Is this Elsevier’s “music industry” moment? As more news emerges of German academics denied continuing access to journals, while Projekt Deal talks in Germany appear becalmed, there will certainly be anti-commercial publishing opinion in academe that hopes so. The whole debate on German access to Elsevier looks more and more like Britain’s Brexit talks, with one party in each case stating its minimum terms and not seeing any reason to settle for less, while the other reiterates “final positions” without getting any closer to a deal. And Elsevier will be as keenly aware as the poor UK trade negotiators that a false move in the push for a deal with someone who does not need to compromise simply hardens resistance to compromise. Those of us who have relied on the “surely good sense will prevail amongst people of good will on both sides” argument begin to despair of both sets of negotiations.
So what happens in a digitally networked world when parties fail to agree? Those with most skin in the game get hurt first. When the music industry faced the problems of download and disc burning it wasn’t strict enforcement of copyright that saved them from users who knew what they wanted and had the technology that could do it. Instead, music owners and distributors were faced to accept co-operation withe the technology plays as the price for continued participation in a, for them, smaller but still profitable market. And with that came consolidation, a different sort of investment profile and and a new relationship with the only really powerful people in a networked world – the end users.
And in Elsevier’s world those users have never been more powerful. As Joe Esposito rightly suggests in Holly Else’s Nature article (19 July), there is Sci-Hub for a start. But then there is more than that. Social networking has already been widely used to distribute articles. Many academics are acutely aware of who they most want their readers to be and regularly circulate to them. “Good enough” publishing on pre=print servers proliferates Institutional and individual reputation management raises its game. It is not that the whole and holy progress of traditional academic publishing comes to a halt – simply that water finds its way round a dam – and then gets used to and deepens the new water courses. Do we really needs articles? Can we just report the data? Can that and our discussions about it be cited? High level science research already carries huge cost and time pressures around research publication. Elsevier must be anxious in Germany about creating a breakpoint that drives publication in-house.
At this point I always find it useful to ask a silly question. And a favourite is “What would Steve Jobs have done with this problem?” Irrational responses do sometimes win markets. And Jobs after all responded to the levelling off of consumer computer markets by inventing the computer as a hub, to run iPhone, iPad, iPod etc. So, Steve, what do you think?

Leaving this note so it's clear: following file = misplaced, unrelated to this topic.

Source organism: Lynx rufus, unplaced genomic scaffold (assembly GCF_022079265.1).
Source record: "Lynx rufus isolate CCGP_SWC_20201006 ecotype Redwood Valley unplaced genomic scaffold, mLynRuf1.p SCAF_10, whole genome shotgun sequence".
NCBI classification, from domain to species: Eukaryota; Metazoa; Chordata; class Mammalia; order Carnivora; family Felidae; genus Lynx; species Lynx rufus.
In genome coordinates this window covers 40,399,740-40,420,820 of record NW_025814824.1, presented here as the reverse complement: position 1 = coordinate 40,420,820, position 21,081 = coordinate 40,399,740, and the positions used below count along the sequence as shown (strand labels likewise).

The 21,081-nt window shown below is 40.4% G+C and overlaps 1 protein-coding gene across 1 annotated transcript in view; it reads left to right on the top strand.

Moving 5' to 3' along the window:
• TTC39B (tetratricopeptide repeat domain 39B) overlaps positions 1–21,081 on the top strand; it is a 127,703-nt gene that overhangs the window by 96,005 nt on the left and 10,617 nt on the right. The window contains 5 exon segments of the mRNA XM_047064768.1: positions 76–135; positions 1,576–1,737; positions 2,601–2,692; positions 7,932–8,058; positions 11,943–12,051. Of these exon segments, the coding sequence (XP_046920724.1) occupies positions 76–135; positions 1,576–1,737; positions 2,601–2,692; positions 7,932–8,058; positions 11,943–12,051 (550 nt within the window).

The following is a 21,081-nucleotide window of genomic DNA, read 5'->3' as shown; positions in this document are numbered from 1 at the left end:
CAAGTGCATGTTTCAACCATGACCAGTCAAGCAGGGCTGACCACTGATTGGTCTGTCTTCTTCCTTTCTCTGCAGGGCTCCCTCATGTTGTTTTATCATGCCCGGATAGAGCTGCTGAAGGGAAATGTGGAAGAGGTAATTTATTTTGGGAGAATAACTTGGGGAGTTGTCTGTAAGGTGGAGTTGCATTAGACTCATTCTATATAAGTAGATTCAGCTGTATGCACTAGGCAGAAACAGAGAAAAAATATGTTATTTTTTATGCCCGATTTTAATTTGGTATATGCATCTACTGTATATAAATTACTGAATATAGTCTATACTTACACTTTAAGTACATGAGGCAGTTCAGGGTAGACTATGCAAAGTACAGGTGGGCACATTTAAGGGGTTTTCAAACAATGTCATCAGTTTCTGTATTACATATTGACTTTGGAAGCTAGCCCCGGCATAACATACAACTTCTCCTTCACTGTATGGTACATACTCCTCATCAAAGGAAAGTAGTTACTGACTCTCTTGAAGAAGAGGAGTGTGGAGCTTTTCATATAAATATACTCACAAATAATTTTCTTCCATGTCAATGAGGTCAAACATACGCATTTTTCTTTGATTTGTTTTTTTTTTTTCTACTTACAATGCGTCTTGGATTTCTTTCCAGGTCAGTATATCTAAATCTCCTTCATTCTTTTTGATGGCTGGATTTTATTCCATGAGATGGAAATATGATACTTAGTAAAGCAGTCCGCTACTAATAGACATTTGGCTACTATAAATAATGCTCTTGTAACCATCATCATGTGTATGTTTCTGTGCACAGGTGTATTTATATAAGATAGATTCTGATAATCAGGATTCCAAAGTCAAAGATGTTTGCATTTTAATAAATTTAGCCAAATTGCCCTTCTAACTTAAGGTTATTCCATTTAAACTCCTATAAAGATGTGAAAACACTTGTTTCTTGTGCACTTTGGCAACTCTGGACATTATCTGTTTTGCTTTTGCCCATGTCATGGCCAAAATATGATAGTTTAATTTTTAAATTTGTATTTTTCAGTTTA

STEVE JOBS: “Well, I would scrap this Projekt Deal for a start. Its going nowhere. Just walk away. Tell them you are not interested anymore…
Then I would go to the Federal government and say ‘Can you get the research institutes, the universities and everyone concerned with research funding round a table? We have a plan to increase German research funding by 5-7% per year for five years without it costing the German taxpayer a cent.’
Then I would say to my people at Elsevier: we are the technically best equipped company in the sector. For 25 years we have invested in Science Direct, Scirus, Scopus, SciVal and the rest. We know the future is not in journals or even in content but we find it hard to divorce from the past and embrace the future. So we need a learning experience, to teach us how our next market works. But it comes at a price.
Then I would say to the German government: We want the contract for intelligent services and risk management in German research. We will put all our technologies into this deal. Its scope will be providing your research communities with ways of mapping prior and current work, in Germany and elsewhere, evaluating success or failure in current work , providing intelligent tools to give every researcher full-beam headlights in their niche, showing German research where its major collaborative possibilities and competitive pressures where, giving government and institutions unique insight into where quality of outcomes lies – and where current funding is being wasted. We offer you a five yer deal to populate all your systems with our knowledge, and since we are learning, building alongside you, and developing some new things on which you can earn royalties in future, we also offer you a special price. Now can we start negotiating?
Oh, yeah, I almost forgot. We also have a special workflow deal – help us make the smoothest, hassle free workload system of uploading QA articles and you will never pay more than $1000 per article in APCs. And, as I always said at the end of presentations, One More Thing… all access to ALL journals to all users is completely free to all Elsevier registered German users for the life of this contract.”
There are of course no instant solutions and no predictability. But RELX investors, industry analysts and anyone trying to get an IPO off the ground will be hoping that someone somewhere will be able to find a breakpoint – here as well as with Brexit.
Originally published on davidworlock.com On 23rd July 2018